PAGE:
Adopting an Older Pet

Potential owners often overlook older pets in favor of puppies and kittens. While immature animals are cute and full of energy, they are also a lot of work.

Potential owners often overlook older pets in favor of puppies and kittens. While immature animals are cute and full of energy, they are also a lot of work. Senior pets are just as loving as younger animals, and they usually require less intense training and supervision. For a potential pet owner who is looking for a calm, affectionate cat or dog, an older animal is often the perfect choice.

Benefits of Adopting an Older Pet
Senior pets make excellent companions for a number of reasons including the following:

  • They usually need much less training than younger pets, but they can be trained if needed.
  • They tend to be much calmer than younger animals.
  • They are usually housebroken or litter trained.
  • They are more likely to be content sitting on your lap or by your side than younger pets.
  • They are already fully grown.
  • Their personalities are fully developed, so you know what you are getting before you adopt.

Things to Consider When Adopting an Older Pet

Making the Right Match
With older pets, personality matching is critical. Because senior pets have fully developed personalities, you need to discuss your living situation and expectations with rescue workers or shelter personnel before you make an adoption decision.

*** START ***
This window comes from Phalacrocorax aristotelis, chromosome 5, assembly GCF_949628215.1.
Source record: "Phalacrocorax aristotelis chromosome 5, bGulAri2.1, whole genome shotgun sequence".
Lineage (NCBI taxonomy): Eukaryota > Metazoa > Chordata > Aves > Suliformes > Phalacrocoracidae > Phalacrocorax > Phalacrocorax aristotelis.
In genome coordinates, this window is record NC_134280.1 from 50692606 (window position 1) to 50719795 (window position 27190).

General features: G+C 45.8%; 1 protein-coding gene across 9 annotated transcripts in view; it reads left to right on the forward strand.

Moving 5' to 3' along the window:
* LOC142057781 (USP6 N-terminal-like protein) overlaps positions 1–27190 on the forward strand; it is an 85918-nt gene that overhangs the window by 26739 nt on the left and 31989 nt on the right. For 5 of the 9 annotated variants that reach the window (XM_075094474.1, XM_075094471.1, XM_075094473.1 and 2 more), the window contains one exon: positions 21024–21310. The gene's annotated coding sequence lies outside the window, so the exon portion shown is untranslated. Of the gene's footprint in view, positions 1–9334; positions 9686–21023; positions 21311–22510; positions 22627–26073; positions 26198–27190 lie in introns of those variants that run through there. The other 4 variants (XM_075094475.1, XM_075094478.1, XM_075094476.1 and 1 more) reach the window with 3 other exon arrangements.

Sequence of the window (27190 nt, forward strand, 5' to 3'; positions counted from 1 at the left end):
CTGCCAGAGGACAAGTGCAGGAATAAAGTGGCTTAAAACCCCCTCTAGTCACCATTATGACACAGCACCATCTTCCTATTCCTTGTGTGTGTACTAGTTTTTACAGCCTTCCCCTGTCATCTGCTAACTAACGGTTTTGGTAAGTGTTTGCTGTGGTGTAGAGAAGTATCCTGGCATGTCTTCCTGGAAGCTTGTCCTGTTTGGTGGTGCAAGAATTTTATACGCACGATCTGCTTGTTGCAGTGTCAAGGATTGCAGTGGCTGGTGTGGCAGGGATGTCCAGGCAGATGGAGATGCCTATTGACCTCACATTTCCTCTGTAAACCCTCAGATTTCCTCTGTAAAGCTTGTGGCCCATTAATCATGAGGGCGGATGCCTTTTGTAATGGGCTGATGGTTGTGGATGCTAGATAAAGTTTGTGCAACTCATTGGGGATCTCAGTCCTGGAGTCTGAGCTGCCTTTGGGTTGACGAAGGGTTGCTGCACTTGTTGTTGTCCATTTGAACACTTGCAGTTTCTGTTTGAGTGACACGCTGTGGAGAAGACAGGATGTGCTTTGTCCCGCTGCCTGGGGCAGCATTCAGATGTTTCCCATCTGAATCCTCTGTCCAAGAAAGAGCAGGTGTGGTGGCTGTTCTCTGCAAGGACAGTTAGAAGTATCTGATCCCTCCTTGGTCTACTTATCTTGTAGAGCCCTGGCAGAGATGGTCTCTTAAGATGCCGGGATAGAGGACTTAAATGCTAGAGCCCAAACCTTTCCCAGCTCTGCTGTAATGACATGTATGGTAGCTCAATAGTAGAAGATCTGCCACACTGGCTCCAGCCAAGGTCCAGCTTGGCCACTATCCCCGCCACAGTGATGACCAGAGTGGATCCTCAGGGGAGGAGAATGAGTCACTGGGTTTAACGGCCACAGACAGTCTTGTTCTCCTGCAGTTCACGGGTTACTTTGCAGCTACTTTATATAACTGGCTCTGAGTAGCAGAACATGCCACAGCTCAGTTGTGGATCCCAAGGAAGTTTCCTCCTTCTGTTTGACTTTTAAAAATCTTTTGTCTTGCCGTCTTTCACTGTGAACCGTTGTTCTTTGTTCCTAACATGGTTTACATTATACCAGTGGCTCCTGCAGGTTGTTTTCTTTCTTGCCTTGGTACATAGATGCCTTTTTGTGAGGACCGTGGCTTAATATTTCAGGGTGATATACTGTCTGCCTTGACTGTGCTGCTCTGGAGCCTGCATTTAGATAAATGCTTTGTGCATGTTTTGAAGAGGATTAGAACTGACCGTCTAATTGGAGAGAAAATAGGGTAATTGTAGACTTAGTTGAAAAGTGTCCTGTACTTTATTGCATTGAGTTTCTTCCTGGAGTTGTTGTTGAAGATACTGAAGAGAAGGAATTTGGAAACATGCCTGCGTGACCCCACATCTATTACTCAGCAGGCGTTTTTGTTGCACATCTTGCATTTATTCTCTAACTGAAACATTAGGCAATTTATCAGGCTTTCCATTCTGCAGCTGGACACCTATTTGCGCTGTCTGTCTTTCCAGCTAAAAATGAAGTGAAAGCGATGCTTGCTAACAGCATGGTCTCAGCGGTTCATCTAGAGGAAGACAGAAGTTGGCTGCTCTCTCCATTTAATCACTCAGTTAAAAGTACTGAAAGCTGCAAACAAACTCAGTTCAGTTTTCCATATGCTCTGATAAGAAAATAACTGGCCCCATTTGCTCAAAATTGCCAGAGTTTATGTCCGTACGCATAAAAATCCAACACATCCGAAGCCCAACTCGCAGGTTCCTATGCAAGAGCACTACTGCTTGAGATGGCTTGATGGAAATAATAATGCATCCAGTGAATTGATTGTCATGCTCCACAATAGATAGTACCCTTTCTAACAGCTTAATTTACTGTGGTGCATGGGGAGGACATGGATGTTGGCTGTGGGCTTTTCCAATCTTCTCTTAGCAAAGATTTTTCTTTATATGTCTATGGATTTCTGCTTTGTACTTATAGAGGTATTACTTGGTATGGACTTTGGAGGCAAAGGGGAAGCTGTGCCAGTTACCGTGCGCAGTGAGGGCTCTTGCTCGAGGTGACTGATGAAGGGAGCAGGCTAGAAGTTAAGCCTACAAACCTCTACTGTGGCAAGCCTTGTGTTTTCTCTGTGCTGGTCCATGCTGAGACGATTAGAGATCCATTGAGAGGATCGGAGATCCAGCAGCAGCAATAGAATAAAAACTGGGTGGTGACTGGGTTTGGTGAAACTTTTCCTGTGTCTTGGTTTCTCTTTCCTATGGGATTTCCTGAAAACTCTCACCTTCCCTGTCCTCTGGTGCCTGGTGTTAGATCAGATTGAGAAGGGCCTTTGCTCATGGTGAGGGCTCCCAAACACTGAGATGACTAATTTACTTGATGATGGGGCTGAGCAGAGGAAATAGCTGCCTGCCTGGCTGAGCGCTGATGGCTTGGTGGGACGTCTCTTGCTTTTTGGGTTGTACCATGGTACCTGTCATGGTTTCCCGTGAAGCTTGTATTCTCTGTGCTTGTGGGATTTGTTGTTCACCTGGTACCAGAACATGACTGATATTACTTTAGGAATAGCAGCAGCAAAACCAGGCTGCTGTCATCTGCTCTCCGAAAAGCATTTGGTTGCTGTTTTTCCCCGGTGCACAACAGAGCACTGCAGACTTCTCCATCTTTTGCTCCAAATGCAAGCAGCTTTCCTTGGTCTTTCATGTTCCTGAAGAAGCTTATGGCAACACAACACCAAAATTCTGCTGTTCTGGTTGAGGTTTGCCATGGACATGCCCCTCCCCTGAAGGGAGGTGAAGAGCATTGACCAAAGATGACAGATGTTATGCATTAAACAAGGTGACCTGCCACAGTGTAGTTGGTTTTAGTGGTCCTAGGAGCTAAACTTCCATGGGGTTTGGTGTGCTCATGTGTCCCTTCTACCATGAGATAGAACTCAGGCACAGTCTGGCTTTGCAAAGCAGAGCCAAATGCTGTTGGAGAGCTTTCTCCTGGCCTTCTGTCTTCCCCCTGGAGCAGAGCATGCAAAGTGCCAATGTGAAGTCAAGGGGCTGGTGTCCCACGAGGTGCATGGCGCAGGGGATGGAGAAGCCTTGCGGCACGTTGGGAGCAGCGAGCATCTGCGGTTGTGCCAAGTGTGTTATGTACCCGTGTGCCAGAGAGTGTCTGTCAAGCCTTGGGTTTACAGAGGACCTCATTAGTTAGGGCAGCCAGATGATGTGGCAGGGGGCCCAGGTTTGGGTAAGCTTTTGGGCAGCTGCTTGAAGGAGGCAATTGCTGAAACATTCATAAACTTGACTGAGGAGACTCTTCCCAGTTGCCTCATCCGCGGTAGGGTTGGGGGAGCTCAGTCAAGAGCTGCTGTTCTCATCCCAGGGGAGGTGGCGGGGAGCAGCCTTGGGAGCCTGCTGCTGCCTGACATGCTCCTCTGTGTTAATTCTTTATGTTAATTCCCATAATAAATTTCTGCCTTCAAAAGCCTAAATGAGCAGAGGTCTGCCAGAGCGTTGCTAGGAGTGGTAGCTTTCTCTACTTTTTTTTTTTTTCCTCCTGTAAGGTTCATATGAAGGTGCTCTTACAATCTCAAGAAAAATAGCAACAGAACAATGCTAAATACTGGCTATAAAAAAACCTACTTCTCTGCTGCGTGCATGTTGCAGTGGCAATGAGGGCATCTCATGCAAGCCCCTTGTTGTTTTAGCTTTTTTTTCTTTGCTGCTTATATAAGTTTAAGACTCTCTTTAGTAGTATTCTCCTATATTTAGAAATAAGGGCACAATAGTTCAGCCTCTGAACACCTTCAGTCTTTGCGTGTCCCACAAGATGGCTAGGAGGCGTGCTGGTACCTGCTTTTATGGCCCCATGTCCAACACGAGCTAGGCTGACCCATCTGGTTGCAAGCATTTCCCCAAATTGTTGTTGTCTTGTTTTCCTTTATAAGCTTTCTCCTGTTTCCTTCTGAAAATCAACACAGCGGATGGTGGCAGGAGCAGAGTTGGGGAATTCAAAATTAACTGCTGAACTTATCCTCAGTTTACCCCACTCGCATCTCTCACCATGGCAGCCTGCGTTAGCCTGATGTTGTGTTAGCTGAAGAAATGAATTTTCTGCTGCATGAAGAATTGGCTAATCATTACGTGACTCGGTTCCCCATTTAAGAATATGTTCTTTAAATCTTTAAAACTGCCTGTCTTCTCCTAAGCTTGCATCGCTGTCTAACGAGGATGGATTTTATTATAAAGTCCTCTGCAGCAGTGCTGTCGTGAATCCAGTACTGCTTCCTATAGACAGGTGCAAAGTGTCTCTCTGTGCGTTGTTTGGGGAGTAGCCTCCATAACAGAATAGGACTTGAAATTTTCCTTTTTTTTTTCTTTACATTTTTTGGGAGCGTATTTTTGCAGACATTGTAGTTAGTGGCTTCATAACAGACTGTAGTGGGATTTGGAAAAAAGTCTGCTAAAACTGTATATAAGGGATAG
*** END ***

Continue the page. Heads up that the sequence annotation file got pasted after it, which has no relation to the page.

While you should take any new pet to see a veterinarian, doing so is especially critical for a senior dog or cat with an incomplete medical history. In addition to a physical examination, you should have basic blood work done to ensure your new pet is healthy.

Some senior pets have been abused or abandoned by previous owners, so they may be slower to trust new people than puppies or kittens. This means you need to be patient with your new dog or cat. Once you win the trust of your pet, however, you will have an extremely devoted companion.

Bringing Your Senior Pet Home
When bringing an older dog or cat into your household, you need to take everything slowly, minimize stress and establish a routine. Older pets often need a bit more time to acclimate to a new situation than younger animals.

A Stress-Free Environment
Have the pet’s dishes, bed and litter set up before you bring the animal home. A consistent environment is comforting to animals. Also, be sure to put your new pet’s bed in a safe place, but do not cut the animal off from the family. Your new dog or cat will want to observe you and learn your routine.

The Right Food
All animals have trouble with sudden changes in diet, but such changes are often harder on older animals. If possible, provide your pet with the same food it was eating in the shelter or in its previous home. This will help prevent digestive upset. If you wish, you can gradually transition to a new food over time by mixing the old food with the new.

A Word About Visitors
While it can be tempting to invite all of your friends over to meet your new pet, this is not a good idea. Older dogs and cats are often more set in their ways than younger animals, so your new pet will need a few weeks to get used to you and your family. After your dog or cat has settled into your home, you can gradually introduce it to new people.

If you have any questions about introducing a senior pet into your home, contact us today.

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